"I'm completely guided by Patrick and whatever he needs out on the field, that's my job," Smith said today.
"If there's times where Patrick hands to me and wants me to take over and do some different things on the field, I'm there for that.
"We've known each other a long time, we're close friends and this could be a really great partnership, and hopefully one that will be successful, and one Australia can be proud of.
"I think there will be some negativity from some people, and I understand that, and I get that, but for me I know I've grown a great deal over the last three or four years.
"I'm a more rounded individual, and I think it's turned me into a better leader and I'm excited to be in this position."
The fact Cummins, who made his Test debut a decade ago but has played 34 Tests compared to Smith's 77, has seen from close quarters the difficult circumstances in which his two predecessors' tenures have ended allows him even keener understanding of the jobs demands and expectations.
However, he noted the events of the past week that have seen Paine lose the captaincy and now face doubts as to whether he will play cricket at international level again have brought the challenges into even sharper focus.
The 28-year-old noted that when it came to character judgements, he was "probably my own harshest critic" but added he believed the notion a captain could be blemish-free in demeanour or deed was as unrealistic as expecting similar perfection from his teammates.
I feel incredibly honored, privileged and excited to be named the Australian Mens Test Captain. I’ll be trying my best and can’t wait to get started at the Gabba in a couple of weeks! Also very lucky to have my man @steve_smith49 alongside me as VC. #ashes pic.twitter.com/iVPurweQP7— Pat Cummins (@patcummins30) November 26, 2021
"A lot of the pressure and responsibility of being perfect is unreasonable," he said.
"I won't always get things right, I'm certainly not perfect.
"It's too much to ask of anyone, and you've got to have permission to grow.
"We're going to have players come into our side that are teenagers, who are just out of school and are growing up.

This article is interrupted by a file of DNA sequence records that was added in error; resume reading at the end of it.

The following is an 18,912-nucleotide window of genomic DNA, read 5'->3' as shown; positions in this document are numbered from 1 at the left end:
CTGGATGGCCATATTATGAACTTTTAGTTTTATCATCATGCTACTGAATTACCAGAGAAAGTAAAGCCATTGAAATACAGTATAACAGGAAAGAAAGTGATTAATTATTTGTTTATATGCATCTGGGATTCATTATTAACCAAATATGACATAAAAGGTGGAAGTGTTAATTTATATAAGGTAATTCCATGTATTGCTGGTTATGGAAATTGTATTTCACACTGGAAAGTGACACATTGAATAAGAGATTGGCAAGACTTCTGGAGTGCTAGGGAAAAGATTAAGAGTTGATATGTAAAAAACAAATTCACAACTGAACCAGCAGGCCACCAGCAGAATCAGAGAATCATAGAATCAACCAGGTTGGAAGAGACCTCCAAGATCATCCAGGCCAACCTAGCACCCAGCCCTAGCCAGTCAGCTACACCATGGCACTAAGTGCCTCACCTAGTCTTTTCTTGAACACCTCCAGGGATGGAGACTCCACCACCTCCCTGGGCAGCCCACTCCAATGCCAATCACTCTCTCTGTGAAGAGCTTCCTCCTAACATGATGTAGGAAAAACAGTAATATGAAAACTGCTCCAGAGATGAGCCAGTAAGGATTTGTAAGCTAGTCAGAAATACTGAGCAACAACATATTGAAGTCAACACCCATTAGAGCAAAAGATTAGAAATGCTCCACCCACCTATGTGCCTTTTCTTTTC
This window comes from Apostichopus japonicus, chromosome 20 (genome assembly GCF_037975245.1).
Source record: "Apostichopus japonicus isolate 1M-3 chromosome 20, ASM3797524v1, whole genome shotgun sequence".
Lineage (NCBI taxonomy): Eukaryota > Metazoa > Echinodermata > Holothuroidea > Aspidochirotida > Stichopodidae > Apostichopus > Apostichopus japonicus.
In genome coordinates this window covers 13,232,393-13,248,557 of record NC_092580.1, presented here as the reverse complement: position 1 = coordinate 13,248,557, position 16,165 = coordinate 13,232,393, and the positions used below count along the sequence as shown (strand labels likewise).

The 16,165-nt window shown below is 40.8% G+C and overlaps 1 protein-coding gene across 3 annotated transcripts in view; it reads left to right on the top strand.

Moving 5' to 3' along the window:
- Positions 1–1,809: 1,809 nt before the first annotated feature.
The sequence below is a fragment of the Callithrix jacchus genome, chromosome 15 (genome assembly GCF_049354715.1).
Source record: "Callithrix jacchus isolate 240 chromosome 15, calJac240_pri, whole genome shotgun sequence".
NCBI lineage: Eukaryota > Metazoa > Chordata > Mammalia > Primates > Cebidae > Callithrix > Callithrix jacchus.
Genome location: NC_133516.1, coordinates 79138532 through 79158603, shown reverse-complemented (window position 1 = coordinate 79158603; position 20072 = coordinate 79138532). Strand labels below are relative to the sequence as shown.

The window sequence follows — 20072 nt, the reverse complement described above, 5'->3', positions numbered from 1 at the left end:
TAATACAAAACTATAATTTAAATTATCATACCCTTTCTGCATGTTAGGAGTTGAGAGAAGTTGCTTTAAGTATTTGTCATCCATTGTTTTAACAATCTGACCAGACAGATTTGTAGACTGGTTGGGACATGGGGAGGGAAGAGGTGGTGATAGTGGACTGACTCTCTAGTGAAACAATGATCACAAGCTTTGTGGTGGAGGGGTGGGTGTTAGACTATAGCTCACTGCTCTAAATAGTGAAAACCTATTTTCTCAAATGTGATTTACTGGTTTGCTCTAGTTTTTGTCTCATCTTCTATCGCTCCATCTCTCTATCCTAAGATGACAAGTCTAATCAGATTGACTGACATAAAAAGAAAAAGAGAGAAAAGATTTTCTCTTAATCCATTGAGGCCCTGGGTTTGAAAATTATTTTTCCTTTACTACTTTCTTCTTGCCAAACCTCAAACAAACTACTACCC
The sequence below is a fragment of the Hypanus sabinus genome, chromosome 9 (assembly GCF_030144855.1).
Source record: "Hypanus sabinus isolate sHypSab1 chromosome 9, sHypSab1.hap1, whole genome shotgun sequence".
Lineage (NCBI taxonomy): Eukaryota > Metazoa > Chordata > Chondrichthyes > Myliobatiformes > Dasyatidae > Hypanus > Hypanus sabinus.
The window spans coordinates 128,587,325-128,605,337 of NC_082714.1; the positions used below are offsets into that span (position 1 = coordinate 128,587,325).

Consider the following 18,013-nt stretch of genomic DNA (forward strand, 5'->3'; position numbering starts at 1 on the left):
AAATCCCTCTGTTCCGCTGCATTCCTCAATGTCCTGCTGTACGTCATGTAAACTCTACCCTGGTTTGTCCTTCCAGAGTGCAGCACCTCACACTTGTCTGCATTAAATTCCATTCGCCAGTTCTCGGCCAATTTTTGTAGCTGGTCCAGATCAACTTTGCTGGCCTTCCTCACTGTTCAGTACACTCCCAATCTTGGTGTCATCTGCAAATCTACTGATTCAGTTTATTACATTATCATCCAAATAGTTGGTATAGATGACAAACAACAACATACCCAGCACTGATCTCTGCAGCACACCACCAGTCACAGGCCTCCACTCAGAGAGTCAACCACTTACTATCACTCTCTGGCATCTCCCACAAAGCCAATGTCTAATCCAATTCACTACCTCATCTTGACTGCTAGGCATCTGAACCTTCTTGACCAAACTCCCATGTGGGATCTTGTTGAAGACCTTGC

"They've got to be able to know they can fail and grow from that.
"I think at times that sends a bad message that everyone's perfect, that nobody's got any flaws.
"I'm certainly going to be standing up for players if they make some minor mistakes, they're opportunities to grow from – it's not always ideal, but they happen.
"We've got to manage our expectations of everyone a bit more.
"We've got to be a bit kinder and a bit more understanding at times."
But while he acknowledges the expectations placed on a captain can be unrealistic, he adds he remains undaunted by the role he assumes having led New South Wales in just four Marsh One-Day Cup matches, and never at first-class level.
Cummins joked he was in some ways grateful he's currently undertaking quarantine on the Gold Coast having recently returned from Australia's triumph at the T20 World Cup in the UAE, because it meant he was effectively shielded from the brouhaha that can accompany a captaincy announcement.
However, he revealed his parents were "super excited" by the news and had shed a few tears, although his fiancée Becky was "probably impressed for about two minutes" because her immediate priority was the couple's seven-week-old son, Albie.
And he gave a foretaste of the persona he will bring to the Australia Test captaincy, which was last held by a specialist bowler when leg-spinner Richie Benaud led the team with panache from 1958 to 1963.
"I'm quite a calm positive, quite positive and I really love people, I'm a people person," Cummins said.
"I'm going to look to be really collaborative ... I'll be leaning on everyone.
"I'm a big one for empowering individuals to really own their role and take control of that.
"So, you won't see me telling someone how to bat or how to bowl, they're playing for Australia for a reason."
Vodafone Men's Ashes v England
Nov 30 – Dec 3: England v England Lions, Brisbane
Dec 1-3: Australian intra-squad match, Brisbane
Dec 9-12: Australia A v England Lions, Brisbane
First Test: December 8-12, The Gabba
Second Test: December 16-20, Adelaide Oval
Third Test: December 26-30, MCG
Fourth Test: January 5-9, SCG
Fifth Test: January 14-18, Perth Stadium